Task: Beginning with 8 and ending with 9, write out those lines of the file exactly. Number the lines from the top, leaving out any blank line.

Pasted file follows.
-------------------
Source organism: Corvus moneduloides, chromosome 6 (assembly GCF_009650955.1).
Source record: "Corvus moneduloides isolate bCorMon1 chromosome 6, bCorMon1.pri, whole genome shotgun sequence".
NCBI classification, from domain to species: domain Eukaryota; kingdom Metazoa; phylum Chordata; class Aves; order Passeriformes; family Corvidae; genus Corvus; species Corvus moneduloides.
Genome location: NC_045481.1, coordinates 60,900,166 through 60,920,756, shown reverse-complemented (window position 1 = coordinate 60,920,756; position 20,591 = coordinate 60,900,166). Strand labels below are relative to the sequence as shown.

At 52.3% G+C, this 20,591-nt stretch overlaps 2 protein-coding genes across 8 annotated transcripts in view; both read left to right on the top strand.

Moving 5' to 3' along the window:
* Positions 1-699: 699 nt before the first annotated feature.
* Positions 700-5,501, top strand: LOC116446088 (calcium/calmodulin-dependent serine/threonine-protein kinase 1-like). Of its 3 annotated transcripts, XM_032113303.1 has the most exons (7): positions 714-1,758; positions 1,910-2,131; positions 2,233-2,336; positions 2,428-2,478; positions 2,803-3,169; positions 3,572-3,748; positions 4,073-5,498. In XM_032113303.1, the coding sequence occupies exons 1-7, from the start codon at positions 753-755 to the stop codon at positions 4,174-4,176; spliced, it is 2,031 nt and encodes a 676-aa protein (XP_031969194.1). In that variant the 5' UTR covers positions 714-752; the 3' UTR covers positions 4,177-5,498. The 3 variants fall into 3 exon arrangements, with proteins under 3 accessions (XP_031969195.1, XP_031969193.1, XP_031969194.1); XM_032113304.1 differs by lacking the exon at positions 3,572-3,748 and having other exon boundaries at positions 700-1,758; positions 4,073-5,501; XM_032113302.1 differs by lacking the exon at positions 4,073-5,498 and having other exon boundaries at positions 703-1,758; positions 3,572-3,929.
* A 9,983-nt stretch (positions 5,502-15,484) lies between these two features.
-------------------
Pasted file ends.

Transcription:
* Positions 700-5,501, top strand: LOC116446088 (calcium/calmodulin-dependent serine/threonine-protein kinase 1-like). Of its 3 annotated transcripts, XM_032113303.1 has the most exons (7): positions 714-1,758; positions 1,910-2,131; positions 2,233-2,336; positions 2,428-2,478; positions 2,803-3,169; positions 3,572-3,748; positions 4,073-5,498. In XM_032113303.1, the coding sequence occupies exons 1-7, from the start codon at positions 753-755 to the stop codon at positions 4,174-4,176; spliced, it is 2,031 nt and encodes a 676-aa protein (XP_031969194.1). In that variant the 5' UTR covers positions 714-752; the 3' UTR covers positions 4,177-5,498. The 3 variants fall into 3 exon arrangements, with proteins under 3 accessions (XP_031969195.1, XP_031969193.1, XP_031969194.1); XM_032113304.1 differs by lacking the exon at positions 3,572-3,748 and having other exon boundaries at positions 700-1,758; positions 4,073-5,501; XM_032113302.1 differs by lacking the exon at positions 4,073-5,498 and having other exon boundaries at positions 703-1,758; positions 3,572-3,929.
* A 9,983-nt stretch (positions 5,502-15,484) lies between these two features.